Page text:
An American in Paris

An American in Paris

Lise Bouvier: Oh Jerry. It’s so dreadful standing next to you like this, and not having your arms around me.

Jerry Mulligan: You’ll always be standing next to me Lise.

Lise: Maybe not always. Paris has ways of making people forget.

Jerry: Paris? No, not this city. It’s too real and too beautiful. It never lets you forget anything. It reaches in and opens you wide, and you stay that way. I know. I came to Paris to study and to paint because Utrillo did, and Lautrec did, and Roualt did. I loved what they created, and I thought something would happen to me, too. Well, it happened all right. Now what have I got left? Paris. Maybe that’s enough for some but it isn’t for me anymore because the more beautiful everything is, the more it will hurt without you.

Lise: Jerry. Don’t let me leave you this way.


“What does it mean to call a filmmaker ‘painterly’? It’s an oft-used descriptor, and it seems to make a lot of intuitive sense, at least. Yet since the term, when applied to cinema, is essentially conjoining two art forms wildly disparate in fundamental, industrial ways, it’s perhaps worth investigating further. There is seemingly no shortage of directors we might call painterly, from Maurice Pialat to Terence Davies to Olivier Assayas, which doesn’t mean that their films necessarily have the look of paintings but rather that they compose each frame with an attention to light and color equal to that of narrative. There’s an aesthetic unity to their films that makes them feel like the products of single artistic – not merely auteurist – visions. Because of this, it’s rare for the term to be applied to a Hollywood studio director, who is not only subject to the whims of the system but also wedded to a studio’s entrenched style. Yet one can hardly read any paragraph about American studio workhorse Vincente Minnelli without coming across at least one reference to his painterly aesthetic.”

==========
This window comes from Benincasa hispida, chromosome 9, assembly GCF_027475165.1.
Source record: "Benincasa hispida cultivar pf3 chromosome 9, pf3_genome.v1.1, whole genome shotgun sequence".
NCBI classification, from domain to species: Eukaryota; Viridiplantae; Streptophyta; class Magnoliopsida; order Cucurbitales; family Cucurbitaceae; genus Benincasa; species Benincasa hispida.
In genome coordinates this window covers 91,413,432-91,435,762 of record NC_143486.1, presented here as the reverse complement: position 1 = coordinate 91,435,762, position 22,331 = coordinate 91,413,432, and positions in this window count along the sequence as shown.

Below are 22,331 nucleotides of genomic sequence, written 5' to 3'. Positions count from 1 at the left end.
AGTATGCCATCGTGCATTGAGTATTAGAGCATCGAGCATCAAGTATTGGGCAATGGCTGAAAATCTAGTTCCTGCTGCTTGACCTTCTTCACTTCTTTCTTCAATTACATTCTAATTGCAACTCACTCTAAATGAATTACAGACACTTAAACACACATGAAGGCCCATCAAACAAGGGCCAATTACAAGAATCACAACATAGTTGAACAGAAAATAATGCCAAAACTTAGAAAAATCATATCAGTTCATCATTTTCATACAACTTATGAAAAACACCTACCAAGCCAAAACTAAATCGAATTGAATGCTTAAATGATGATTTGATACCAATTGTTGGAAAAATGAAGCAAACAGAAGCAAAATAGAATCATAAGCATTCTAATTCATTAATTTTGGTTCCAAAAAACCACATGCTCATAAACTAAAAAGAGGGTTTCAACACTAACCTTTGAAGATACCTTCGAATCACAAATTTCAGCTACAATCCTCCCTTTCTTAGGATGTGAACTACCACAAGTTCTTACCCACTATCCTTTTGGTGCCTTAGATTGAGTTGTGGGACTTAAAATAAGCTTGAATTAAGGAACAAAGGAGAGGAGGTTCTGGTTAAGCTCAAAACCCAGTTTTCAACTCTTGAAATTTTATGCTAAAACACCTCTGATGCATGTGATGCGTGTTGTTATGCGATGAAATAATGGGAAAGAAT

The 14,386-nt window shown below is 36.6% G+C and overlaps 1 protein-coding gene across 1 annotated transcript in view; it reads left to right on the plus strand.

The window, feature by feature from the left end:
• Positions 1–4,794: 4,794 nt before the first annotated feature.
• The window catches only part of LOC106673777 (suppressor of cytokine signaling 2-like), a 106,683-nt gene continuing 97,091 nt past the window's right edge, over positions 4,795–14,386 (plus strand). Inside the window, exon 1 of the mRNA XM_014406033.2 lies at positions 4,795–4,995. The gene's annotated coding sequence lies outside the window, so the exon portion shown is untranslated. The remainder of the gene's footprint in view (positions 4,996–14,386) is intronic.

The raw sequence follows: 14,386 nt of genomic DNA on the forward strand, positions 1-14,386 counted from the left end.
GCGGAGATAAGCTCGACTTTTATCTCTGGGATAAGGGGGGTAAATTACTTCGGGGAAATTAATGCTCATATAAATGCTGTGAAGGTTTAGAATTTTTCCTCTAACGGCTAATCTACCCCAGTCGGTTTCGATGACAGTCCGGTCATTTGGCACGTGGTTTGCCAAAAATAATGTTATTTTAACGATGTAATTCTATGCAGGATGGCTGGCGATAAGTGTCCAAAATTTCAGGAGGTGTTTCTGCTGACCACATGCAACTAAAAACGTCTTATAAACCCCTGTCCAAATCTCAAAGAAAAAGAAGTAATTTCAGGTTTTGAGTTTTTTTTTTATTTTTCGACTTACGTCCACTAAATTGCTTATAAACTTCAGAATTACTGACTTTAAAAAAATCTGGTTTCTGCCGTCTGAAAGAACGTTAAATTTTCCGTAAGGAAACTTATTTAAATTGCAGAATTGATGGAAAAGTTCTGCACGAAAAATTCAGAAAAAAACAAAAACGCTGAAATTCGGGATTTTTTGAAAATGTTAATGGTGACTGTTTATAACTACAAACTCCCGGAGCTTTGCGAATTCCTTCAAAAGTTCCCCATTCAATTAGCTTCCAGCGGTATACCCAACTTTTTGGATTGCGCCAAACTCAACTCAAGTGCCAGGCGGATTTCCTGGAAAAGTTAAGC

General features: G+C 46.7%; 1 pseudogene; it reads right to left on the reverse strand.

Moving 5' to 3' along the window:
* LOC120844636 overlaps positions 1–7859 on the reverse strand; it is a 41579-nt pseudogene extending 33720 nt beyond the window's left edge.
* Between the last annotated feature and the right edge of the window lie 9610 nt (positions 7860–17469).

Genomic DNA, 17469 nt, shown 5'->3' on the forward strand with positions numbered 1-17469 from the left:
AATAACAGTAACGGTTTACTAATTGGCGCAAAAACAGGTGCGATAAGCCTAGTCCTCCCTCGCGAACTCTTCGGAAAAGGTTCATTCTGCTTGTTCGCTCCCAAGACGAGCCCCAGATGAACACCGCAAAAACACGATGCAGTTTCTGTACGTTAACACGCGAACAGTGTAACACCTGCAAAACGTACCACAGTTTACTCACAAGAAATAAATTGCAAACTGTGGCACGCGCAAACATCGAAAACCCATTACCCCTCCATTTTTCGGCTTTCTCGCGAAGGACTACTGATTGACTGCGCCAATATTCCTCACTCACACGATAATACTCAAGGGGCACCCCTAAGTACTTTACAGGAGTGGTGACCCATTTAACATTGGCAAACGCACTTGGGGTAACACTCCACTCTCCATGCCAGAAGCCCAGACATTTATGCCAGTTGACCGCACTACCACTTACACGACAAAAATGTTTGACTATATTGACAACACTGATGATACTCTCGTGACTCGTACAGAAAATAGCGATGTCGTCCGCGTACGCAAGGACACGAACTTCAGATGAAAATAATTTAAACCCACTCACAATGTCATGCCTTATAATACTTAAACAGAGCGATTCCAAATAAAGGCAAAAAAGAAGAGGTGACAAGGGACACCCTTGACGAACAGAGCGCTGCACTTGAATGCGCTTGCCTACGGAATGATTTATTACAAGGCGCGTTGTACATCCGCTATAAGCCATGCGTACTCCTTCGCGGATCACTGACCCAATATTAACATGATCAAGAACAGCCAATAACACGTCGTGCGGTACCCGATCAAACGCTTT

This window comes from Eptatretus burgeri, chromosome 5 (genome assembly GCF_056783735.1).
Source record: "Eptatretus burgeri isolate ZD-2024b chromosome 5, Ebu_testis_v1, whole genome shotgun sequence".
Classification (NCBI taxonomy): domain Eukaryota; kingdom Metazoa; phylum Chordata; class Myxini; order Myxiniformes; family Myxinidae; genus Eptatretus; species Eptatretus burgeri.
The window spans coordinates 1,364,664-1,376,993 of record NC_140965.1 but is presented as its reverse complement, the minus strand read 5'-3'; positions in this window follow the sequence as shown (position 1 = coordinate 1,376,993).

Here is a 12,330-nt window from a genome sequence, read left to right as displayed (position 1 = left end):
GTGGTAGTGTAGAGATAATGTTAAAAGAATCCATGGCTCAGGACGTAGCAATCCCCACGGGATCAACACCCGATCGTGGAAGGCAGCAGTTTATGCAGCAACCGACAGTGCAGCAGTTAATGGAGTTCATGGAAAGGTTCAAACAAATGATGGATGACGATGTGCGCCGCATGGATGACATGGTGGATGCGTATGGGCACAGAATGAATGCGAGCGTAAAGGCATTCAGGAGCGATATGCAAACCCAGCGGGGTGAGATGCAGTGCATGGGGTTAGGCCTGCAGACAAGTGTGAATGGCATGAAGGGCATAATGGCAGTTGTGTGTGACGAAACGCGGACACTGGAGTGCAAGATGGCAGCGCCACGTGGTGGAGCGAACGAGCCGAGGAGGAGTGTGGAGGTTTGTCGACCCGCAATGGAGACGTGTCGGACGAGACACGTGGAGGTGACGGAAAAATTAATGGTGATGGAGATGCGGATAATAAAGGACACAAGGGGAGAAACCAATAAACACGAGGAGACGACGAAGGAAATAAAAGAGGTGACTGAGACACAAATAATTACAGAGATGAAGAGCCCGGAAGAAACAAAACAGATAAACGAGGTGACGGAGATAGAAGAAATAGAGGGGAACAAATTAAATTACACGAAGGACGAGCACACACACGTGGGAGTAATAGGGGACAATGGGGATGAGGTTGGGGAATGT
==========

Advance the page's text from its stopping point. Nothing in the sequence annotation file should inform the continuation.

Michael Koresky1


“Chris Marker has stated that when he, Alain Resnais and Ghislain Cloquet were in London in 1952 filming Les statues meurent aussi they began every day by attending a 10am screening of An American in Paris. An American in Paris: a film which, apart from a few second-unit shots, recreates Paris entirely on Hollywood soundstages and the back lot; Les statues meurent aussi: a documentary short on what happens to African art when it is exhibited in museums where it loses its relationship to the folk culture from which it sprang and as a result becomes lifeless, part of the ‘botany of death that we call culture.’ In a larger sense, the short is also about the nature of art and what it (along with science and religion) means to us in our fight against death, becoming the ‘instrument of a desire to seize the world.’ There are, of course, many ways for an artist to seize the world and consequently many ways for the artists we sometimes call filmmakers to do so as well, through the most rigorous of documentaries to the most stylised of musicals. Marker does not go into detail as to what it was he and his collaborators got out of this daily ritual of watching An American in Paris except to note the ‘lightness’ that they felt watching the film.”

Joel McElhany2

UPDATED ON 12.10.2017